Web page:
SERIAL ENTREPRENEUR VICKI SAUNDERS KNOWS BUSINESS.
In addition to founding multiple companies, she’s created SheEO, a network of individuals who support women entrepreneurs through mentoring, networking, and investing. She is also the author of “Think Like a SheEO: Succeeding in the Age of Creators, Makers and Entrepreneurs.” Saunders shared key insights about leadership and business with the founder of Emerging Women, Chantal Pierrat.
On Why It’s Great That Everything is Broken
“Almost everything needs to be redesigned, reinvented, or redefined.”
This is something I’ve really been thinking about my whole life: how do you create an environment for people to believe that they’re free and that they can do more than they think they can? I think at this particular point in time in the world, when I look at it, it looks like everything is broken. For me, that’s a great time to be alive. Everything’s broken? What a great time to be alive! If you’re a creator, maker, or entrepreneur, this is kind of your nirvana, because if you look out on the street – when I look out on the street, anyway – almost everything needs to be redesigned, reinvented, or redefined. And I really think it’s important that women are at the table for that redefinition, because I think we can do better in creating a better world.
On Finding Meaning Over Money
“All bets are off on the black-and-white world we’ve been living in.”
The vast majority of Millennials and many other people now really want to have meaning – meaning matters to them more than money. Making a difference matters more than what the salary is. And ideally, we mash the two together and you have a meaningful, well-paying job, or you have a meaningful, awesome, growing startup.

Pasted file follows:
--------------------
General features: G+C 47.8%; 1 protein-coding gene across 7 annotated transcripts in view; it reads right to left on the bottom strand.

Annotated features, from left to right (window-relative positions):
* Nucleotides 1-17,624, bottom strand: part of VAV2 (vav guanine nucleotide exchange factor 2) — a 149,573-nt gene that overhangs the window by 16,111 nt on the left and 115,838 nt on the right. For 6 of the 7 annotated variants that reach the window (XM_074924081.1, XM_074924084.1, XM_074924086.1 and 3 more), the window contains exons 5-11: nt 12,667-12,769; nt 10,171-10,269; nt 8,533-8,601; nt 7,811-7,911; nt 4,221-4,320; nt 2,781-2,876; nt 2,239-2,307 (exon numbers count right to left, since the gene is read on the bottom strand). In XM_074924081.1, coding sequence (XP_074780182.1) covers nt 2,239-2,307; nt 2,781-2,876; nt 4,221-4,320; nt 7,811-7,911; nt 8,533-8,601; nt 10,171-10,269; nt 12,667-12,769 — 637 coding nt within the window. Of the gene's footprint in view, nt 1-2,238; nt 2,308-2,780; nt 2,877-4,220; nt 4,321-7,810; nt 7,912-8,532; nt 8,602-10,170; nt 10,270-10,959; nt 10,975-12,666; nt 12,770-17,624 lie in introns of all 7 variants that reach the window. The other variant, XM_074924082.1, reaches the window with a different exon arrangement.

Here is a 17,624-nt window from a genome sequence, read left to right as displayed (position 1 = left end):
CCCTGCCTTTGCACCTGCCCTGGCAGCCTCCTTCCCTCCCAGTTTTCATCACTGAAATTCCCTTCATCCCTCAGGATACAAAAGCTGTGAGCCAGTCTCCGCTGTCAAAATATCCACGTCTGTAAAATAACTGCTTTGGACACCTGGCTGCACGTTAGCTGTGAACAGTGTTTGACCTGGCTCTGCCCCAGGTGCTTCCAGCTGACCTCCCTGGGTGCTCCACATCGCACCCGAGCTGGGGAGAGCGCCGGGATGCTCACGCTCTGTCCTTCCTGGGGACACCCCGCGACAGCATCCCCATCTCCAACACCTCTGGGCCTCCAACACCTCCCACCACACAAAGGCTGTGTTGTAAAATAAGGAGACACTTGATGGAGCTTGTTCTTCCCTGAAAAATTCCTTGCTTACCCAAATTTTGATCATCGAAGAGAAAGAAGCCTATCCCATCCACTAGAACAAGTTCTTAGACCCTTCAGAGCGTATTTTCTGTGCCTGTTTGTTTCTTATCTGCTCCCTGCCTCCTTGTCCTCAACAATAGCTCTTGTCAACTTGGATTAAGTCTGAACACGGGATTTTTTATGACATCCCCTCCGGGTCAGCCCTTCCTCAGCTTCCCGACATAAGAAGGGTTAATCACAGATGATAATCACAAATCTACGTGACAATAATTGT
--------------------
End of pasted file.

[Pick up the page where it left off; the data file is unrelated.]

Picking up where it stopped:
It’s not enough anymore to just provide a good product. You have to have a good product that’s sustainable, that adds value to the community that it was developed in, that makes you feel better, and delights you. There are seven billion people on the planet – how do you stand out above the crowd with your product? We went from the 20th century, which was dozens of markets with millions of customers, to this new world where we have millions of markets with dozens of customers. To make yourself stand out, you really have to get into the heartstrings, the emotional connections, the meaning of people, so that they become rabidly excited about your product, because they have so many other choices out there.
When I look at all of these people that are going, “I don’t want to go to Wall Street when I graduate. I want to go do something that makes a difference in the world, because look at the state of the world. What is the highest form of leadership and the biggest impact that you can have?” People are asking these questions now, as opposed to just pursuing money, because we’ve got so many studies now showing that it doesn’t really lead to happiness. And what people really want is a sense of that personal advocacy that they have in the world.
I think that all bets are off on the black-and-white world we’ve been living in. We are really moving into a much more integrated perspective, where people are looking at, “How does this make me feel when I use this product? How does this make me feel when I work at this company?” as well as, “What is this company doing? Is it doing good things in the world? And what are we putting out there in the world? Is that the best thing that I can do with my life?”